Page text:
(originally published at thearkansasproject.com)
The Obama administration is once again attempting to control record deficits and government spending via a harmful short-term solution instead of developing a long-term strategy to address Washington’s systematic spending problem. Specifically, in order to pay for expanded preschool and cover other budget shortages, President Obama is proposing a 94 cent tax increase on cigarettes. This would bring the total federal tax on cigarettes to $1.95 per pack. Congress is also considering its own version of a tobacco tax increase. These short-term patches to our country’s spending problem will place an undue burden on consumers and vendors, while expanding the size and scope of government and possibly even adding to the deficit.
Perhaps the most potentially damaging effect of increasing taxes on tobacco products is that such a tax would be regressive: a disproportionately large portion of lower income earners use tobacco products. Therefore, increasing taxes on those products will place most of the burden on low-income people — those who work for a living. In the midst of economic turmoil, when all citizens face financial uncertainty, raising taxes on low-income citizens should be the farthest thing from a public policy priority. Furthermore, during his campaign, President Obama repeatedly pledged not to raise taxes – of any kind – on those making less than $250,000 per year. However, he has already raised taxes on tobacco once and appears to be setting the stage to break his promise again.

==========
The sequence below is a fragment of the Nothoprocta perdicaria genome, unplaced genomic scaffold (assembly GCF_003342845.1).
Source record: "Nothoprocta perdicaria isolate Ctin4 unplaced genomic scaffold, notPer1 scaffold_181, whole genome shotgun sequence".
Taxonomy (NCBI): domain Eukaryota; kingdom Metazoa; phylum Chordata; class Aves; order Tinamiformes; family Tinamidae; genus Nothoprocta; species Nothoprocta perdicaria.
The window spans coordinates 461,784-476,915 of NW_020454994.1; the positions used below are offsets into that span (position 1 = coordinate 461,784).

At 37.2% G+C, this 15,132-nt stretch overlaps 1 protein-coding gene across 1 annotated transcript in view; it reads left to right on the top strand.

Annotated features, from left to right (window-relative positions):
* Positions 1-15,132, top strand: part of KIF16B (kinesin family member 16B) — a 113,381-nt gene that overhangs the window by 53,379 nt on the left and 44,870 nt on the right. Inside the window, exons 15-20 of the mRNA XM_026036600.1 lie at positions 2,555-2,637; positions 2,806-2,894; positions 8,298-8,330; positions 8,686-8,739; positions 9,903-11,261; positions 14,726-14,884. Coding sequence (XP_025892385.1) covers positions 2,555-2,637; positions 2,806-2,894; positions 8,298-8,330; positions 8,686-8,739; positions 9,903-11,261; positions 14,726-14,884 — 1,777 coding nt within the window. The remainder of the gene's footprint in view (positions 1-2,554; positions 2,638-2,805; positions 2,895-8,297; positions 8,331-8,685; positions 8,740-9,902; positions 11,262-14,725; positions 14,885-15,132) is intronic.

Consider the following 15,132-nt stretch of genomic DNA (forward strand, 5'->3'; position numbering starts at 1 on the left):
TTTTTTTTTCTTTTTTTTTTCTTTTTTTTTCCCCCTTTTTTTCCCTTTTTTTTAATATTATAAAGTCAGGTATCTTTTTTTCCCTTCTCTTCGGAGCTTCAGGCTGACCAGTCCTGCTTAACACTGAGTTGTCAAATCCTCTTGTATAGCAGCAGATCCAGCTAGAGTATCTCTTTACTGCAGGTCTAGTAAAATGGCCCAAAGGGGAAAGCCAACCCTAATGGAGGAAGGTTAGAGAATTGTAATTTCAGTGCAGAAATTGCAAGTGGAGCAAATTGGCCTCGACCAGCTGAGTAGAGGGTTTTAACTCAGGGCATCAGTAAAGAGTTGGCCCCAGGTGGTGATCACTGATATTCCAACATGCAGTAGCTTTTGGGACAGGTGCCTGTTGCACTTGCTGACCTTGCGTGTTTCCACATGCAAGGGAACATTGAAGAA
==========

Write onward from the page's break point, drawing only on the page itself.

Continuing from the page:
Unfortunately, tobacco users aren’t the only group who will bear the brunt of this massive tax increase. Hundreds of thousands of retailers in the U.S. depend on cigarette sales as an important source of revenue. According to the National Association of Convenience Stores, cigarette sales account for nearly 40% of all in-store sales. Arkansas alone has more than 1,700 convenience stores, employing over 19,000 Arkansans. Higher tobacco prices will presumably result in lower sales for these establishments — and the lost sales could be on more than just cigarettes! Tobacco users facing higher tax burdens will visit the store with less frequency and spend less money on other items.
Aside from the potentially harmful economic effects on consumers and suppliers that a tax increase would have during turbulent economic times, advocates of tobacco taxes should keep in mind that these taxes are already extremely high. In fact, in 2009 Congress enacted the largest cigarette tax in history. That same year the Arkansas Legislature raised taxes on cigarettes from $0.59 to $1.15. Today, tobacco products are some of the most excessively taxed products on the market, with taxes and fees accounting for about 60% of the cost of a pack. As a result, some reports indicate adult smokers paid over $44.9 billion in taxes and fees on cigarettes in 2012.